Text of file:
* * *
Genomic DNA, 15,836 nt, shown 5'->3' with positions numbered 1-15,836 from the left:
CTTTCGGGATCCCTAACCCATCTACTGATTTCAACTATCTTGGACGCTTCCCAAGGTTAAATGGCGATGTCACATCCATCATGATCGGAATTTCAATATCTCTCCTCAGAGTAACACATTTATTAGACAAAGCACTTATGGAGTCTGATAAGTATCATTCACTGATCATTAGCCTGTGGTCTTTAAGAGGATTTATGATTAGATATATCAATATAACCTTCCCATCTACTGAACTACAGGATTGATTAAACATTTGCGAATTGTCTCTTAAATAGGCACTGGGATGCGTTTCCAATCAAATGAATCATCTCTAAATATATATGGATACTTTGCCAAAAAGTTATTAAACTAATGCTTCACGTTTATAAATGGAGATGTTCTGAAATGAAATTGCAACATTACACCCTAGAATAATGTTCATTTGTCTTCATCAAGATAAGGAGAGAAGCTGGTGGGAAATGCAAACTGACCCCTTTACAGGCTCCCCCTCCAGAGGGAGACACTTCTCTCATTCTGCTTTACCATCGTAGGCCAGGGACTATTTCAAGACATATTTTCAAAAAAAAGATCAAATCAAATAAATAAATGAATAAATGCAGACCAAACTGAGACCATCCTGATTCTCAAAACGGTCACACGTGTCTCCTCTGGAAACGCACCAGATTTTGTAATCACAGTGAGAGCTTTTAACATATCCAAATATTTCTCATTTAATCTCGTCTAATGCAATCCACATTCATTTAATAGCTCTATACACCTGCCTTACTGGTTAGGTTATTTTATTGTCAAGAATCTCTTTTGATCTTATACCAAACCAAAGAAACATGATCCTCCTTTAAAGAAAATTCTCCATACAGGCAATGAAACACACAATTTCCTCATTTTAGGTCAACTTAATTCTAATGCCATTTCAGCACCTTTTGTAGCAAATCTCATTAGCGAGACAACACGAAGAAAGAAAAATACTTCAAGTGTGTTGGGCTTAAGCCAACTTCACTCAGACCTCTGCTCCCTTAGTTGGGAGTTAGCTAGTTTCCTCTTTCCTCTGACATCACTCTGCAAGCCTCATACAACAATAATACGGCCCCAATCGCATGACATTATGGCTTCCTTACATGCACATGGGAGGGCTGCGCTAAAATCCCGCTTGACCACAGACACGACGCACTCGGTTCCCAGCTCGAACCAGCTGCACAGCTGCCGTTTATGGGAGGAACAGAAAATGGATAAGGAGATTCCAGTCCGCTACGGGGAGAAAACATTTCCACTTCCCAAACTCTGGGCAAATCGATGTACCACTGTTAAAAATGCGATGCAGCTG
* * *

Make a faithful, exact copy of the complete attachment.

Genomic DNA, 15,836 nt, shown 5'->3' with positions numbered 1-15,836 from the left:
CTTTCGGGATCCCTAACCCATCTACTGATTTCAACTATCTTGGACGCTTCCCAAGGTTAAATGGCGATGTCACATCCATCATGATCGGAATTTCAATATCTCTCCTCAGAGTAACACATTTATTAGACAAAGCACTTATGGAGTCTGATAAGTATCATTCACTGATCATTAGCCTGTGGTCTTTAAGAGGATTTATGATTAGATATATCAATATAACCTTCCCATCTACTGAACTACAGGATTGATTAAACATTTGCGAATTGTCTCTTAAATAGGCACTGGGATGCGTTTCCAATCAAATGAATCATCTCTAAATATATATGGATACTTTGCCAAAAAGTTATTAAACTAATGCTTCACGTTTATAAATGGAGATGTTCTGAAATGAAATTGCAACATTACACCCTAGAATAATGTTCATTTGTCTTCATCAAGATAAGGAGAGAAGCTGGTGGGAAATGCAAACTGACCCCTTTACAGGCTCCCCCTCCAGAGGGAGACACTTCTCTCATTCTGCTTTACCATCGTAGGCCAGGGACTATTTCAAGACATATTTTCAAAAAAAAGATCAAATCAAATAAATAAATGAATAAATGCAGACCAAACTGAGACCATCCTGATTCTCAAAACGGTCACACGTGTCTCCTCTGGAAACGCACCAGATTTTGTAATCACAGTGAGAGCTTTTAACATATCCAAATATTTCTCATTTAATCTCGTCTAATGCAATCCACATTCATTTAATAGCTCTATACACCTGCCTTACTGGTTAGGTTATTTTATTGTCAAGAATCTCTTTTGATCTTATACCAAACCAAAGAAACATGATCCTCCTTTAAAGAAAATTCTCCATACAGGCAATGAAACACACAATTTCCTCATTTTAGGTCAACTTAATTCTAATGCCATTTCAGCACCTTTTGTAGCAAATCTCATTAGCGAGACAACACGAAGAAAGAAAAATACTTCAAGTGTGTTGGGCTTAAGCCAACTTCACTCAGACCTCTGCTCCCTTAGTTGGGAGTTAGCTAGTTTCCTCTTTCCTCTGACATCACTCTGCAAGCCTCATACAACAATAATACGGCCCCAATCGCATGACATTATGGCTTCCTTACATGCACATGGGAGGGCTGCGCTAAAATCCCGCTTGACCACAGACACGACGCACTCGGTTCCCAGCTCGAACCAGCTGCACAGCTGCCGTTTATGGGAGGAACAGAAAATGGATAAGGAGATTCCAGTCCGCTACGGGGAGAAAACATTTCCACTTCCCAAACTCTGGGCAAATCGATGTACCACTGTTAAAAATGCGATGCAGCTG